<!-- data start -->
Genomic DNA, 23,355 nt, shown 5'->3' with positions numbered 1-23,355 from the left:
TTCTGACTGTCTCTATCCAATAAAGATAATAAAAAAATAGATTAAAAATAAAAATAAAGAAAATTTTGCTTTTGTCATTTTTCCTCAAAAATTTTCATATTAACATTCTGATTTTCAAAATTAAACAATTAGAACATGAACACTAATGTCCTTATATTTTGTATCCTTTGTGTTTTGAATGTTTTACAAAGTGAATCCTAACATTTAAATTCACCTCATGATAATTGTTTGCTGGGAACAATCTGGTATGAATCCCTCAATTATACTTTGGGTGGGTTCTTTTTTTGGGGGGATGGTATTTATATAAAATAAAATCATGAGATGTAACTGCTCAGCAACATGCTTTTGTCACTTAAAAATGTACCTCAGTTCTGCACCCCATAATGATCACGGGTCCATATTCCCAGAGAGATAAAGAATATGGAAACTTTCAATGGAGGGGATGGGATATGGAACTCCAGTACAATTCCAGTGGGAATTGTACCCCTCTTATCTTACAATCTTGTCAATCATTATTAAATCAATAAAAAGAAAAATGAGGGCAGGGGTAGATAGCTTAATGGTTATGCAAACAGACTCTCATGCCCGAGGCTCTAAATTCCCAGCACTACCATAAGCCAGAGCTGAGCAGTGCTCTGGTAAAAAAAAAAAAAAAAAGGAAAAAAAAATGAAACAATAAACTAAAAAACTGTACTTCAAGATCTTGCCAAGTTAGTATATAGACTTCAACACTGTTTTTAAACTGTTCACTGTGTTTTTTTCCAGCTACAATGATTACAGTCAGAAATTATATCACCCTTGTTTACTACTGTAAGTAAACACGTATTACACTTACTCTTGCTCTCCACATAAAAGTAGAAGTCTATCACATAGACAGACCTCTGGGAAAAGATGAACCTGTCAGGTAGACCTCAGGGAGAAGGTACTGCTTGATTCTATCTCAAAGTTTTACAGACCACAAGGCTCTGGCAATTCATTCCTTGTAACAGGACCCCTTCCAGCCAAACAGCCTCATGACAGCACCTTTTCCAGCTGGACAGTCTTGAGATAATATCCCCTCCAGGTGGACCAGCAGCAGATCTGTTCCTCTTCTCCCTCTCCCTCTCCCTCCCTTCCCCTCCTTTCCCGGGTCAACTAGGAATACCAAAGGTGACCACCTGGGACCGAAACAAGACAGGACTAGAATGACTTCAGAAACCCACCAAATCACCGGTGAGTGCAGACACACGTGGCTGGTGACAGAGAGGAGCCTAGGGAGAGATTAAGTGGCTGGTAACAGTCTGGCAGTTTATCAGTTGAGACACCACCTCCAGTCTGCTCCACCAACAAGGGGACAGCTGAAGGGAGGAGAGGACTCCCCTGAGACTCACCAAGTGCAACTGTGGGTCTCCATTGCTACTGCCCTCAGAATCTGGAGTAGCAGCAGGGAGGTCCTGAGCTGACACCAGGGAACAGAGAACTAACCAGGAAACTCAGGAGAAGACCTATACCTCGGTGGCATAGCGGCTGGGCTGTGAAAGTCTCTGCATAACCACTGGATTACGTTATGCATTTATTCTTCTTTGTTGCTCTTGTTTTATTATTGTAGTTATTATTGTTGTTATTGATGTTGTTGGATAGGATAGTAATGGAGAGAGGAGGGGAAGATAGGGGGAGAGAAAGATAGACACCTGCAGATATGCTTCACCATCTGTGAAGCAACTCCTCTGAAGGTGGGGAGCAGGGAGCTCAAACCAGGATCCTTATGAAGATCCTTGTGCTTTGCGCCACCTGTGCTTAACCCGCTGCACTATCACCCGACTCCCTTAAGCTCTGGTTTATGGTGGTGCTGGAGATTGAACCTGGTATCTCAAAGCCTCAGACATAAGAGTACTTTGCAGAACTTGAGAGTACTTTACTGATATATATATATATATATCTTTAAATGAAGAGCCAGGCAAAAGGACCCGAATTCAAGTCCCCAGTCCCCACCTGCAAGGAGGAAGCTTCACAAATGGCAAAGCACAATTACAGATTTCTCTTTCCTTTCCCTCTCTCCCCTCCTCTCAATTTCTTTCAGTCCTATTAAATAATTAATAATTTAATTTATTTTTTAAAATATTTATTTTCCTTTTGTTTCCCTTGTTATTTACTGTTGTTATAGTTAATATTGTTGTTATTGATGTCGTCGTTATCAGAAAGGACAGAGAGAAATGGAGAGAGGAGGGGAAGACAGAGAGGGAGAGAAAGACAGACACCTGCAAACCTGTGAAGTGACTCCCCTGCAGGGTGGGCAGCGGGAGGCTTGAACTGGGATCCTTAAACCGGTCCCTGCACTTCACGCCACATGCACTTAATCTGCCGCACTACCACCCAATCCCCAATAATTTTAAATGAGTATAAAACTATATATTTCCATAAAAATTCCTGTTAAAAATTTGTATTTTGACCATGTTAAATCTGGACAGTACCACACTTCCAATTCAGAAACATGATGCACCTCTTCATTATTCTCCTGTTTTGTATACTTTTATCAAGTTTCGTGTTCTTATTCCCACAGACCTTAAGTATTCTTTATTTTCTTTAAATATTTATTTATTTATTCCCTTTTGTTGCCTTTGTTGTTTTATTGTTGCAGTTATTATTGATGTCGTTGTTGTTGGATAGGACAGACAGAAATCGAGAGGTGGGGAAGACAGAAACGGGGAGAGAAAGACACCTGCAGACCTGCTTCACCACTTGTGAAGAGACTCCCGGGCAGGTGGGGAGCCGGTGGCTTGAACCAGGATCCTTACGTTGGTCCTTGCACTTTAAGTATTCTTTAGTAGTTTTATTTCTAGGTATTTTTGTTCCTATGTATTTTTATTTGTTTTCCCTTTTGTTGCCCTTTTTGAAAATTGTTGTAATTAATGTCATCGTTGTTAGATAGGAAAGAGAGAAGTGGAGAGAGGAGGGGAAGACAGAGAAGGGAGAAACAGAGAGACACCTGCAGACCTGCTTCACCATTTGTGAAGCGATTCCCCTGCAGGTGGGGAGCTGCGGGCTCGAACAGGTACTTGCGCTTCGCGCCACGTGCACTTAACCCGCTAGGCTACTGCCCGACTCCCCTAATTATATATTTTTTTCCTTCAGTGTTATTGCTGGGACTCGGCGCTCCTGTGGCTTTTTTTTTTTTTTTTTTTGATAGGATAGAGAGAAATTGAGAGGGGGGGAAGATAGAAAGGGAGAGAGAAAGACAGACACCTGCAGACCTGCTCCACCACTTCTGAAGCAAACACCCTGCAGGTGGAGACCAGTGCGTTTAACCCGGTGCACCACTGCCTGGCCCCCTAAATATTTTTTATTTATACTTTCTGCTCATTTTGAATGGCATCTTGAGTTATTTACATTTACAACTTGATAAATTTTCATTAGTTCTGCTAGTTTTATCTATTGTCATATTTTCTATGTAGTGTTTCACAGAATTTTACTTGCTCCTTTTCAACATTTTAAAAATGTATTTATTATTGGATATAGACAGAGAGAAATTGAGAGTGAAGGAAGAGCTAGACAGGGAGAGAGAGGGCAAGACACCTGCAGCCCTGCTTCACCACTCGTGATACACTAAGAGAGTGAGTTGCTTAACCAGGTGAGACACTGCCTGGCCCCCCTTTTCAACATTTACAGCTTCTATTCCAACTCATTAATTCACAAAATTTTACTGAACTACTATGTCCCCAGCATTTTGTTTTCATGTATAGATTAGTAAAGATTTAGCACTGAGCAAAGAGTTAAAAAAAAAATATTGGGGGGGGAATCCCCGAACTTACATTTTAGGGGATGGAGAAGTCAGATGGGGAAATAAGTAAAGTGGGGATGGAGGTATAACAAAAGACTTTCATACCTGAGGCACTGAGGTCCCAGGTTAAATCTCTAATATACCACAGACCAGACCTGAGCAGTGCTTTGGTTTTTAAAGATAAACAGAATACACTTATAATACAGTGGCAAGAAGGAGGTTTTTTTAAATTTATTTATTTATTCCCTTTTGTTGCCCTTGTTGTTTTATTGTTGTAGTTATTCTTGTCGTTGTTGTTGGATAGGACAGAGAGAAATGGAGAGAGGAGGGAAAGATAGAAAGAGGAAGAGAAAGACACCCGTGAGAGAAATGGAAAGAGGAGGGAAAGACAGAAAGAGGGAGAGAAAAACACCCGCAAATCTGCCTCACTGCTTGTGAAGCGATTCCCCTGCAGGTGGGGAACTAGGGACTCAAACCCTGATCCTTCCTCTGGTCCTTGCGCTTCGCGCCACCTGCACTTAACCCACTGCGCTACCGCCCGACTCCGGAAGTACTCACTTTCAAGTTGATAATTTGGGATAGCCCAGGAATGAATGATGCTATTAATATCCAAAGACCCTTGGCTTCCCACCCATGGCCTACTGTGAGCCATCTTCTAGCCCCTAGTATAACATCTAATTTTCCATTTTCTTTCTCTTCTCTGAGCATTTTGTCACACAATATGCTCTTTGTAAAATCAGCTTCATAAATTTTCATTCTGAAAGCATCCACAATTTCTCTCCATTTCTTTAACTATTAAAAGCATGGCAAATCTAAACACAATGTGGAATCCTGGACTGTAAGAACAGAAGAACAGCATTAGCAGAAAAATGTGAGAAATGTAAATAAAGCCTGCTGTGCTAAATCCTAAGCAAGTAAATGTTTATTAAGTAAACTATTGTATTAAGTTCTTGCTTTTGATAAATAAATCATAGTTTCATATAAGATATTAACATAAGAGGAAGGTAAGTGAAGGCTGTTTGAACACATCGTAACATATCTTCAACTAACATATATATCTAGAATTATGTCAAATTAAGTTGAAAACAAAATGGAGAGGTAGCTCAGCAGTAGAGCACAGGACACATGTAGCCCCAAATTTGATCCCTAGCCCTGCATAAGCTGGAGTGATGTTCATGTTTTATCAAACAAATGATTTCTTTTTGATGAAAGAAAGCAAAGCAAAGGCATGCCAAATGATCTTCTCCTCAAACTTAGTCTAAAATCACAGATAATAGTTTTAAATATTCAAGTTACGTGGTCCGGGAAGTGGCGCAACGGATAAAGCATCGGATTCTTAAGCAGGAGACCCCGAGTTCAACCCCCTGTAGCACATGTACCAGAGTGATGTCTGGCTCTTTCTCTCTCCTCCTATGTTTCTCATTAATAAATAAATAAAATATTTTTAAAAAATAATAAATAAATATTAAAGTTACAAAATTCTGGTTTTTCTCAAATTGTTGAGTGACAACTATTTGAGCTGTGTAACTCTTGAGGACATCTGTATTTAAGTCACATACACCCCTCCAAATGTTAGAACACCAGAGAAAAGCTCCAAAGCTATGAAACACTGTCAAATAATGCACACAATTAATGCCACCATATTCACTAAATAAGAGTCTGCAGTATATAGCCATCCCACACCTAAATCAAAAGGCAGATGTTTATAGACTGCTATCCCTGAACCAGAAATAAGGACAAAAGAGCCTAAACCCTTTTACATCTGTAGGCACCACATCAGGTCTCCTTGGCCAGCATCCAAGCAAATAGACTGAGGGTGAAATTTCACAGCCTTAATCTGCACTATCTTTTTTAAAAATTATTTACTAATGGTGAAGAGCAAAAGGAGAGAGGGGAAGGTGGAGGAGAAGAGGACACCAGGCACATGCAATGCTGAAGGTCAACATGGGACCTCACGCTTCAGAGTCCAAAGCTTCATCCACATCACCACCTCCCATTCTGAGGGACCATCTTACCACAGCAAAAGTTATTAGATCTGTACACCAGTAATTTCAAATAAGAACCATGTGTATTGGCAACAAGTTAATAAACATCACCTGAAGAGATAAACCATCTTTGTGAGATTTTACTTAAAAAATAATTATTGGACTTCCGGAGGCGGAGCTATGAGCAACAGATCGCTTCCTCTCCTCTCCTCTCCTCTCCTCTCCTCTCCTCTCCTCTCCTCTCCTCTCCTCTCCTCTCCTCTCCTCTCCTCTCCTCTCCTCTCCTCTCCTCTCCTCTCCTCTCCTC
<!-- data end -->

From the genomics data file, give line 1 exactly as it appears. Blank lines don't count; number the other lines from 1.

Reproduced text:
Genomic DNA, 23,355 nt, shown 5'->3' with positions numbered 1-23,355 from the left: